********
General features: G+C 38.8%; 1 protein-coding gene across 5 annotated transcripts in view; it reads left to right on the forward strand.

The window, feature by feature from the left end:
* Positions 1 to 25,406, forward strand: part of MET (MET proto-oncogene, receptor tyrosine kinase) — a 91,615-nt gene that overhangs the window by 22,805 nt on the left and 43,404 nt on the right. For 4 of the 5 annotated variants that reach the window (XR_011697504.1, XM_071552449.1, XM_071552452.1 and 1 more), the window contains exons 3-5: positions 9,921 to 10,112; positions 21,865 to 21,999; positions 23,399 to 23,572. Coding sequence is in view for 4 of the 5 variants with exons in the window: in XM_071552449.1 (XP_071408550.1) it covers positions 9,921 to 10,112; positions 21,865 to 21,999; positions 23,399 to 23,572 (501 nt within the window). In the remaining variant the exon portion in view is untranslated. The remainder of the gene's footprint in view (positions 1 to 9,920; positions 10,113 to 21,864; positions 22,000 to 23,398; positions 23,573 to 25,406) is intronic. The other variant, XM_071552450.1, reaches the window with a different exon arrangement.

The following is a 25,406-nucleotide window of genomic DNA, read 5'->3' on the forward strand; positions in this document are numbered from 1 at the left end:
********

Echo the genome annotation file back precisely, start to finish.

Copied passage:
General features: G+C 38.8%; 1 protein-coding gene across 5 annotated transcripts in view; it reads left to right on the forward strand.

The window, feature by feature from the left end:
* Positions 1 to 25,406, forward strand: part of MET (MET proto-oncogene, receptor tyrosine kinase) — a 91,615-nt gene that overhangs the window by 22,805 nt on the left and 43,404 nt on the right. For 4 of the 5 annotated variants that reach the window (XR_011697504.1, XM_071552449.1, XM_071552452.1 and 1 more), the window contains exons 3-5: positions 9,921 to 10,112; positions 21,865 to 21,999; positions 23,399 to 23,572. Coding sequence is in view for 4 of the 5 variants with exons in the window: in XM_071552449.1 (XP_071408550.1) it covers positions 9,921 to 10,112; positions 21,865 to 21,999; positions 23,399 to 23,572 (501 nt within the window). In the remaining variant the exon portion in view is untranslated. The remainder of the gene's footprint in view (positions 1 to 9,920; positions 10,113 to 21,864; positions 22,000 to 23,398; positions 23,573 to 25,406) is intronic. The other variant, XM_071552450.1, reaches the window with a different exon arrangement.

The following is a 25,406-nucleotide window of genomic DNA, read 5'->3' on the forward strand; positions in this document are numbered from 1 at the left end: